Anas is a genus of dabbling ducks. It includes mallards, wigeons, teals, pintails and shovelers in a number of subgenera. Some authorities prefer to elevate the subgenera to genus rank. Indeed, as the moa-nalos are very close to this clade and may have evolved later than some of these lineages, it is rather the absence of a thorough review than lack of necessity that this genus is rather over-lumped. The phylogeny of this genus is one of the most confounded ones of all living birds. Research is hampered by the fact the radiation of the two major groups of Anas ? the teals and mallard groups ? took place in a very short time and fairly recently, roughly in the mid-late Pleistocene. Furthermore, hybridization may have long played a major role in Anas evolution, with within-subgenus hybrids regularly and between-subgenus hybrids not infrequently being fully fertile. The relationships between species are much obscured by this fact, and mtDNA sequence data is of dubious value in resolving their relationships; on the other hand, nuclear DNA sequences evolve too slowly to resolve the phylogeny of the subgenus Anas for example. Some major clades can be discerned. For example, that the traditional subgenus Anas, the mallard group, forms a monophyletic (in the loose sense, i.e. non-holophyletic) group has never been seriously questioned by modern science and is as good as confirmed (but see below). On the other hand, the phylogeny of the teals is very confusing. For these reasons, the dabbling duck lineages more distantly related to mallard group (which includes the type species of Anas) than the wigeons should arguably be separated in their own genera. These would include the Baikal Teal, the Garganey, the spotted black-capped Punanetta group, and the shovelers and other blue-winged species. Whether the wigeons, which are very distinct in morphology and behavior, but much less so in mtDNA cytochrome b and NADH dehydrogenase subunit 2 sequences, should also be considered a distinct genus Mareca (including the Gadwall and Falcated Duck) is essentially the one remaining point of dispute as regards the question which taxa should remain in this genus and which ones should not.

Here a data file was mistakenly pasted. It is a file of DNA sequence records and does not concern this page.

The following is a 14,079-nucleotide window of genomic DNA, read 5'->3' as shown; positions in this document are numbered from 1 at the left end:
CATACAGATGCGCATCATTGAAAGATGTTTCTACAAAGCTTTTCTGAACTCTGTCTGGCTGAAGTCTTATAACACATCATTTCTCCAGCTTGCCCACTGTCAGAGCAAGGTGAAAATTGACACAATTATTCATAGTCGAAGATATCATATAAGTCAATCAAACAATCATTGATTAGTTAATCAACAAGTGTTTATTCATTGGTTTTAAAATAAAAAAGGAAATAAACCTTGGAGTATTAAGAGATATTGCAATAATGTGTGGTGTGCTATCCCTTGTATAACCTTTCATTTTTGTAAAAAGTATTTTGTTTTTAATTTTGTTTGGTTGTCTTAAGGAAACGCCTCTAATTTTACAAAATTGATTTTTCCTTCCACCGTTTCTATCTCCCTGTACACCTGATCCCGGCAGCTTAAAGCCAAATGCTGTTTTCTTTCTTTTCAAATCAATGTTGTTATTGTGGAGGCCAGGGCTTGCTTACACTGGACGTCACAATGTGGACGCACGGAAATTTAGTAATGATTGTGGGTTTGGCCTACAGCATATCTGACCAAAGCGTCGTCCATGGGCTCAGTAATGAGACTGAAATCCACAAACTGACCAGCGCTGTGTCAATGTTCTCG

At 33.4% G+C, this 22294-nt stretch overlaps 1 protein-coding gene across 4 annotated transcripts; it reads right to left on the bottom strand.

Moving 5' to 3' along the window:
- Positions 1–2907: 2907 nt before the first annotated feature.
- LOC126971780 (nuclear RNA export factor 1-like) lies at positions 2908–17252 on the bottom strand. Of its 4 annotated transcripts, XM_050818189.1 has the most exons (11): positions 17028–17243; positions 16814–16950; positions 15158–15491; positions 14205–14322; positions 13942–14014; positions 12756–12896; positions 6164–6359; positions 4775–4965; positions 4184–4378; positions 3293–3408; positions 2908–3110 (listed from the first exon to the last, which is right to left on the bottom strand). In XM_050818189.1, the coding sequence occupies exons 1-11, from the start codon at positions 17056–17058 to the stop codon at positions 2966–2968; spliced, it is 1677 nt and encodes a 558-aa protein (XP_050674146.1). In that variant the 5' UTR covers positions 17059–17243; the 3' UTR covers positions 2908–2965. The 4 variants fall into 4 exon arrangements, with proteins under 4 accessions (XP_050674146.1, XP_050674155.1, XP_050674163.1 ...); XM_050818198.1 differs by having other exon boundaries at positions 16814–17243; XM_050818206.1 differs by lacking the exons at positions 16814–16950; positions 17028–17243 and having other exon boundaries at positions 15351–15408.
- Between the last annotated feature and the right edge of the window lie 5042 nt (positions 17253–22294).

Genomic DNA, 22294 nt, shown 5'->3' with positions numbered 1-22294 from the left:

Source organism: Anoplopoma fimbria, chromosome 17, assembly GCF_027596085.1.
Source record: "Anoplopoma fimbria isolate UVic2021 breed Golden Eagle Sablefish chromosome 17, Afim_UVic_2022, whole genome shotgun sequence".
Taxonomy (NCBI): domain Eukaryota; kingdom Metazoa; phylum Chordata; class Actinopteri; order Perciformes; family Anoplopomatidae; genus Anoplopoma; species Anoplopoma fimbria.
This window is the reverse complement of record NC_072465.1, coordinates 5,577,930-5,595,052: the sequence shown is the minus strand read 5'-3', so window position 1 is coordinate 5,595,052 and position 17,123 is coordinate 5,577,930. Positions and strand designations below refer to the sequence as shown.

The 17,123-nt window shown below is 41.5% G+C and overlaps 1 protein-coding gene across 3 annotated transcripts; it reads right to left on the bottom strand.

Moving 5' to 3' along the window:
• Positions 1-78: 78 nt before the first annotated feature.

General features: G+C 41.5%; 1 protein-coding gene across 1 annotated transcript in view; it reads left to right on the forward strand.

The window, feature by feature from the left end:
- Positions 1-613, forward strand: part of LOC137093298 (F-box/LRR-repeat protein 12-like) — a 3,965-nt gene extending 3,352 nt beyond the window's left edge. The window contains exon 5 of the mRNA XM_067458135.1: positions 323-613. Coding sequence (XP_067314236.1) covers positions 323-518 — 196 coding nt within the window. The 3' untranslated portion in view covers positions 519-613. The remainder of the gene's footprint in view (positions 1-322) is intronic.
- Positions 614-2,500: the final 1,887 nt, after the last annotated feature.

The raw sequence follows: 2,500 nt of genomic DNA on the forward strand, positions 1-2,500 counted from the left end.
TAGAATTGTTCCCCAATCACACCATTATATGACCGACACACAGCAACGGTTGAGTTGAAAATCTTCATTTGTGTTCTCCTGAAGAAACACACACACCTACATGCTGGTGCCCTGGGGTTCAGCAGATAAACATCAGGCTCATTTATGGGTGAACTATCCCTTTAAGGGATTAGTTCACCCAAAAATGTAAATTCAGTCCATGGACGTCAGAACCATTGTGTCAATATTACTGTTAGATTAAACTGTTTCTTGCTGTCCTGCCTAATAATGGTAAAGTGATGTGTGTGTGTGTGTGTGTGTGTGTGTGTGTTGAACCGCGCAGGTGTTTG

Northern Shovelers rarely tip up, but filter mud through their bills, swimming with their heads outstretched, bills skimming the water’s surface, sifting out food. In flight they stay in tight bunches, weaving to and fro like shorebirds. Shovelers are very territorial, and pair bonds remain intact through incubation, unlike most other species of ducks.
Listen to the sound of Northern Shoveler
Copyright remark: Most sounds derived from xeno-canto
|wingspan min.:||73||cm||wingspan max.:||82||cm|
|size min.:||44||cm||size max.:||52||cm|
|incubation min.:||22||days||incubation max.:||23||days|
|fledging min.:||40||days||fledging max.:||23||days|
Video Northern Shoveler
Anas clypeata is widespread breeder across much of Europe, which accounts for less
than a quarter of its global breeding range. Its European breeding population is
large (>170,000 pairs), and was stable between 1970-1990. Although no trend data
were available for the stronghold in Russia during 1990-2000, several countries-
notably the Netherlands-suffered marked declines, and the species probably
underwent a moderate decline (>10%) overall.
This duck inhabits North America and northern Eurasia. For practical reasons its populations of the European Union can be subdivided in two distinct sub-populations, separated by their wintering quarters. The first, totalling about 40000 individuals and apparently stable, is wintering in the Atlantic regions from Denmark to the British Isles and Aquitaine. The second population is estimated at 450000 individuals, but its current trends are unknown. It winters in the Black Sea region, the Mediterranean and West Africa.